Lord Grade, chair of the Fundraising Regulator, praises the sector's positive response to the Fundraising Preference Service, and clarifies issues raised by his interview in the Daily Telegraph over the weekend.
Any new idea can induce caution, even fear. The launch of the Fundraising Preference Service (FPS) was no different. From speaking to charities, many expressed concern that it would damage fundraising. Three months since its launch, I'm pleased to say that charities have been efficient, effective and understanding in their FPS adoption.
There was real concern that individuals would have one negative fundraising experience and then block all communications from all charities. This anxiety was linked to the original 'Big Red Button' idea, whereby individuals could block all charity communications at a stroke. Through consultation with 900 charity workers, we decided that this approach would be counter-intuitive.
The system developed has been proven a success. It enables individuals to block direct marketing communications from named charities, with the service available online or via phone. Already, we have registered 9,900 suppression requests, made by 3,800 individual members of the public. This shows real demand for the service that will grow as awareness increases.
At first glance, these figures could be interpreted as a restriction on fundraising. However this is unlikely to be the case. Somebody who goes out of their way to block communication is unlikely to want to be a donor. Ultimately, it should help charities focus their resource on people who want to be contacted and are open to giving.
There have also been 2,000 suppressions made by individuals acting on behalf of family or friends. This means that vulnerable people, who may not be computer literate, are better protected. We have worked closely with charities such as Alzheimer’s Society and Age UK to ensure that the FPS helps these groups.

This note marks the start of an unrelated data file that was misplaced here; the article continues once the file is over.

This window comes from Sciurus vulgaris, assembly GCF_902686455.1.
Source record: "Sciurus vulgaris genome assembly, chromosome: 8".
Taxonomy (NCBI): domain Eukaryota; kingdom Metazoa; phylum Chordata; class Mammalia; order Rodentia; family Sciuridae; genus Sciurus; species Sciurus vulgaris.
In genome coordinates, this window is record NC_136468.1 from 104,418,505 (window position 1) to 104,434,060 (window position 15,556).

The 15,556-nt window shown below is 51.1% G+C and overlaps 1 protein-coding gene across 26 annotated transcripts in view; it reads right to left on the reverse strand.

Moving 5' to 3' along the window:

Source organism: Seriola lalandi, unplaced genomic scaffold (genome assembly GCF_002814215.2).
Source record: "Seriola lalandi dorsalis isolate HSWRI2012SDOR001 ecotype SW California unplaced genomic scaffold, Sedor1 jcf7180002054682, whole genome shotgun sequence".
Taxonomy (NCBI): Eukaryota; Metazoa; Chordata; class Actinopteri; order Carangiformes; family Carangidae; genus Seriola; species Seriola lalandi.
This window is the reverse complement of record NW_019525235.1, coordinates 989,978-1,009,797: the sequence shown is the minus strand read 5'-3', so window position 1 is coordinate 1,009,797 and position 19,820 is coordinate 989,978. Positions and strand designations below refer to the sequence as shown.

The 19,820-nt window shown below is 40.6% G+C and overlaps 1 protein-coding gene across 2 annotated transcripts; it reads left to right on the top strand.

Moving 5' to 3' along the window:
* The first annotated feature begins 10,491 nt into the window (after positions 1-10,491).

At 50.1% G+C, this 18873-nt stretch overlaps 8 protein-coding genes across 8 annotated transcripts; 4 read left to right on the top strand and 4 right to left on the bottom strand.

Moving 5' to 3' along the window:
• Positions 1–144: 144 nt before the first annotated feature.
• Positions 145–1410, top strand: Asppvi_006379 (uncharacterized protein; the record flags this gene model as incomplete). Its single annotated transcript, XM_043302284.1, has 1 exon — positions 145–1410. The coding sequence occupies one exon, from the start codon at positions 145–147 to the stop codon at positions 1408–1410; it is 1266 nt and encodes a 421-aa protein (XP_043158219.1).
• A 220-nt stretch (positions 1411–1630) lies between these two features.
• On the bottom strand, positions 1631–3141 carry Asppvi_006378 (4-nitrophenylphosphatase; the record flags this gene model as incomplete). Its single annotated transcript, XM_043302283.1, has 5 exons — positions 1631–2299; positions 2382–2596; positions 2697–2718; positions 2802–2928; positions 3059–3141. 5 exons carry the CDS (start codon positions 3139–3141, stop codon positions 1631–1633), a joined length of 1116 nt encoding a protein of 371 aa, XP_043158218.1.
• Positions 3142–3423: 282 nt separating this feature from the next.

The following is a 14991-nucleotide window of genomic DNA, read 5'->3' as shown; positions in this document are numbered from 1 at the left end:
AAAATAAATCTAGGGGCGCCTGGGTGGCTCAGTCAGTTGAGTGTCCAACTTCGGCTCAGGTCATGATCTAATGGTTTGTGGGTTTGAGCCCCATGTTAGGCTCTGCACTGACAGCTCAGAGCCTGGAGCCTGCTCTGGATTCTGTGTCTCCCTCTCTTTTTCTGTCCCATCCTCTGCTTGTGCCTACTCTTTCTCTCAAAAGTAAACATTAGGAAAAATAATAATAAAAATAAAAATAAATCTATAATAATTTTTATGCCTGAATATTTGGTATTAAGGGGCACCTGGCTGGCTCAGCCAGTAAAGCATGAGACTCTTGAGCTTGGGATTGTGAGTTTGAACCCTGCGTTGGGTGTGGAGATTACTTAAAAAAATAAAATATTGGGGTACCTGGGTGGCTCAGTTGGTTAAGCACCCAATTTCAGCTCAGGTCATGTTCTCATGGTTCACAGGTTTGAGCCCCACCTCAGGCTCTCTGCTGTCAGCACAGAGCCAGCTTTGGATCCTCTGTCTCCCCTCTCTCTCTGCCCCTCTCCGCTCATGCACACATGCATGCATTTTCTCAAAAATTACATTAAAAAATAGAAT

Charities have been quick and intelligent in adopting FPS systems. We set a 28-day deadline, after which charities should have removed a FPS complainant from their contact databases. We have yet to see a charity miss the deadline. Failure to suppress would constitute a breach of Section 11 of the Data Protection Act.
Despite the headlines...
Separately, there is the question around unaddressed mail, a point which was picked up by the Daily Telegraph on 11th November. To be clear, we are not looking to stop charities from issuing unaddressed mail and we do not view it as a priority for the Regulator. The Royal Mail already has a service which allows someone to opt out of receiving unaddressed mail if they wish to.
Nor will we ‘ban’ charities from sending out ‘enclosures’ – that is, free gifts. However, we will discuss with charities how they justify their decisions to send such gifts and answer questions from the public as to why funds are being spent like this, since our Complaints Report highlighted it as an area of concern. There is no ‘biro ban’ in the works, despite the headlines.
As we have long said, FPS is not a silver bullet. It will help charities reach those who want to hear from them, and give greater control to those members of the public who do not want further contact. More broadly, we firmly believe that it will help rebuild the trusting relationship between charities and the public.
We thank charities for their open-mindedness and quick work in adopting FPS. Already, it's making a great difference.